RANDOLPH, NJ - The Randolph Board of Education selected Robert Soni to fill long-time board member Al Matos’ unexpired term after interviewing three candidates at Tuesday’s meeting. Soni will serve through the January 2019 to complete the term and has the option to run for reelection.
Soni has lived in Randolph for 10 years and has three children in the district ages 11-, 14- and 16-years-old. His family “picked Randolph because of the district. It was not because of bears or foxes or coyotes.”
He currently works at Nokia, and during his time in the tech industry he has lived through challenging transitions and growth.
“I bring innovation to new product,” he said in his opening statement. “I have survived because I’m creative and generally try to inspire others to do hard work.”
He has a vision for Randolph as an “inclusive community that values its school and its children” and plans to focus on communication, collaboration and construction during his time on the board.
In addition to his career experience, Soni’s father was active within the teacher’s union as a professor, and he grew up witnessing teacher contract negotiations.
“What I didn’t learn then, I’ve learned working with German, Finnish, French employees who are all unionized,” he continued. “It is important for their to be a partnership, and I think it’s important for the board to have a partnership with the union.”
Soni commented that policy set by the board should be easy to execute, understanding the human element, but that “chains of command can and should be broken when they need to be.” However, the board cannot replace the chain of command for parents to go through the teacher, the principal and then the superintendent with a problem.
He plans to support policy creation that is “implementable by design, but we recognize that we're human, that we fail, and we have to have an opporunity to deal with failure. If we create policy that has a recoverable phenomena associated with it, with humans behind it, then we can recover from it."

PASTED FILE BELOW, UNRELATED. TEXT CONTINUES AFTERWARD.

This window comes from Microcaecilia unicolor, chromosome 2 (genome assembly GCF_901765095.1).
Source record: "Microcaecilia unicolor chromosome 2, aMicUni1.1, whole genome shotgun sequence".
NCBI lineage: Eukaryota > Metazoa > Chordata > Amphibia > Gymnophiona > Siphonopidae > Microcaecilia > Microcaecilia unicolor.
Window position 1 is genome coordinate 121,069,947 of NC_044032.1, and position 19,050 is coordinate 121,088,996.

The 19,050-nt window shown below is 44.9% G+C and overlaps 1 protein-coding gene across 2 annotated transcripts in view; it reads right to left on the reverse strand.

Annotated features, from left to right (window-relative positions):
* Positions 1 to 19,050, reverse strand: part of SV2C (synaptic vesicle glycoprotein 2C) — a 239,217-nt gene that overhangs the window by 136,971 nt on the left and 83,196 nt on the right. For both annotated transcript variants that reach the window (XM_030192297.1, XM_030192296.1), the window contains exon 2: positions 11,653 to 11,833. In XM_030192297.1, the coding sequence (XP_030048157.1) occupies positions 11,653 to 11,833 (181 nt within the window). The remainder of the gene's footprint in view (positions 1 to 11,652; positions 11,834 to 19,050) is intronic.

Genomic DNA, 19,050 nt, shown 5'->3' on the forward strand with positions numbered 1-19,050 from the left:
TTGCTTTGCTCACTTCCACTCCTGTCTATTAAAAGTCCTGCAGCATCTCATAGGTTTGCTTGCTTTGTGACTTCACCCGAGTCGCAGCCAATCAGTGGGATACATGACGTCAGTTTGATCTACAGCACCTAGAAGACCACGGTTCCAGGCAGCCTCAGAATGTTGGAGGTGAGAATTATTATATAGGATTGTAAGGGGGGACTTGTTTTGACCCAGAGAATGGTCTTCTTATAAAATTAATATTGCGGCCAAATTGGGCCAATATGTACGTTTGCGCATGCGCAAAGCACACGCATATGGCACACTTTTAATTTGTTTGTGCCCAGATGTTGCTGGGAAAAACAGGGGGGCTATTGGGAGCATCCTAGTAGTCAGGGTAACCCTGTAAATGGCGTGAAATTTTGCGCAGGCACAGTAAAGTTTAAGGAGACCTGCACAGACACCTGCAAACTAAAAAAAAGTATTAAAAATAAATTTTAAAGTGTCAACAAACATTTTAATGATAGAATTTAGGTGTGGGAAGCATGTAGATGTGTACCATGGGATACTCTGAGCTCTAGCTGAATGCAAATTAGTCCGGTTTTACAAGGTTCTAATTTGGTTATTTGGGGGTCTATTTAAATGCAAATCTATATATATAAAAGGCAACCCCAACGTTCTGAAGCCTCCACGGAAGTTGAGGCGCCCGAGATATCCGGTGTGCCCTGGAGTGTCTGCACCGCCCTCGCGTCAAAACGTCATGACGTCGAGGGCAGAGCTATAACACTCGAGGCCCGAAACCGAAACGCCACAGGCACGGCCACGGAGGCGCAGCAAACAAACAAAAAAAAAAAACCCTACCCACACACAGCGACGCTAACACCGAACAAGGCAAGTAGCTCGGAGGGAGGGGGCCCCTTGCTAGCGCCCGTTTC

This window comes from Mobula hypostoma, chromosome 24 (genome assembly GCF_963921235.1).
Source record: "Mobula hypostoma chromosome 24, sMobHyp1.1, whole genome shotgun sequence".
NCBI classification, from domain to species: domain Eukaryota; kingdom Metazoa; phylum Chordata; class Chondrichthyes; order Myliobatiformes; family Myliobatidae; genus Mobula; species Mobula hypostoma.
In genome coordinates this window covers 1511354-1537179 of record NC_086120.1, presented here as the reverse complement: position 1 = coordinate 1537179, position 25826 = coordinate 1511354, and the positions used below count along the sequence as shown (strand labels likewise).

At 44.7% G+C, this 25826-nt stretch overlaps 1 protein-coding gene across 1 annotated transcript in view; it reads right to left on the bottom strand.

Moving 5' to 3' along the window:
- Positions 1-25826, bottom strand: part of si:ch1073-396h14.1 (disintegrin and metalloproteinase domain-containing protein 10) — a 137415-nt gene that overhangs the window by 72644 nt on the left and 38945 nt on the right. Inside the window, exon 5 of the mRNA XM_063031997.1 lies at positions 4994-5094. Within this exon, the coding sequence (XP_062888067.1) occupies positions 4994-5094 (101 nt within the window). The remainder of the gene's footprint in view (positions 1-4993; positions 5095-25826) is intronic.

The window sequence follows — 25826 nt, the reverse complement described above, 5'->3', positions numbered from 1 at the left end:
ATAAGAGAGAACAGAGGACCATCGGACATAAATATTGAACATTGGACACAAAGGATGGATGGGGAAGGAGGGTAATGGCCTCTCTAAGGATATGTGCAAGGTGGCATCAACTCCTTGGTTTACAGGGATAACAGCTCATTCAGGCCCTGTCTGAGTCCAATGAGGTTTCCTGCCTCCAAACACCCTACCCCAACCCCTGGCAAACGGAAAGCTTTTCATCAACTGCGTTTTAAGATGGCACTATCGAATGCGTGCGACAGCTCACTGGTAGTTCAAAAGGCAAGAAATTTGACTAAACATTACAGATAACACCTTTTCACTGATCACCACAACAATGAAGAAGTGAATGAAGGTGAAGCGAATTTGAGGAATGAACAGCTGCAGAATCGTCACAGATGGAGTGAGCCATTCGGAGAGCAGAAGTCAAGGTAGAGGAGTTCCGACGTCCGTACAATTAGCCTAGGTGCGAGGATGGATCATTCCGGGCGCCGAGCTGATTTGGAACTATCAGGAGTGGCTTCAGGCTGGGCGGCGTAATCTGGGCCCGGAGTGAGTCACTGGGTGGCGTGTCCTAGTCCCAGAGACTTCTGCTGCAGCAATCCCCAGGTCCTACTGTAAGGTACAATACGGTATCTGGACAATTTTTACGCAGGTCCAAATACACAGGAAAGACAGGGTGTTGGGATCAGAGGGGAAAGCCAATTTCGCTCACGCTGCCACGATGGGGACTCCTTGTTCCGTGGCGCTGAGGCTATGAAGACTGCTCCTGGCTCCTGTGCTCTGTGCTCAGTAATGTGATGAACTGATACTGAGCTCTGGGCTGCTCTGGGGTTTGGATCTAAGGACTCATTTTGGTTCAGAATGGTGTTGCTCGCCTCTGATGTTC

Referencing Superintendent Jenn Fano’s statement on the need for collaboration and transparency at all levels, Soni “appreciated the transparent budget process” the board followed this year and found all information easily accessible for the residents.
While Soni has not taken an active leadership role participating within the district until this point, his work role has changed to allow him more time for volunteering in this position.
The board asked where he saw the district improving in the next few years, and Soni mentioned the declining state revenue and how that will impact the budget going forward. “There’s a forecast that is future-minded, so we are able to continue to improve our facilities,” he said.
He also mentioned the cost of sending students out of the district, not only special services students, but also those who attend Morris County School of Technology instead of Randolph High School. “Why? What are they offering our children? We know that this generates cost for us,” he asked.
In his conclusion, Soni mentioned the Randolph’s “unique challenge. It has the big and small problem,” he said. “They [parents] want the largest array of experiences for our children, the most diverse possible number of sets of services, athletics, sports, music, academics, but at the same time we want to make sure we create an environment that is actually small.”
The board also interviewed Eliza Schliefstein and Lavina Sequeira for the vacant seat on the board. Schliefstein hoped to bring her experience in biotech start-up communications to the table, and Sequeira considered her years as a professor of education an asset to building relationships with the Randolph teaching staff.
Sequiera commented on the importance of teacher training, because “it’s hard to empower students if teachers are not empowered.”
When asked areas the district could improve over the next few years, Schliefstein pointed out the “educational system is not nimble enough” to keep up with the changes in technology and society, and they no longer work with the “little red schoolhouse” they grew up in. The budget managed by the board is similar to the mid-sized companies she works with every day.
“Education has evolved into having to run a business… because of the way dollars need to be spread, that requires a business mind as well, and it takes time away from our educators,” Schliefstein said.
After hearing from the three candidates, the board went into closed session to vote for the replacement. Soni will be participating in the next public board meeting on August 21.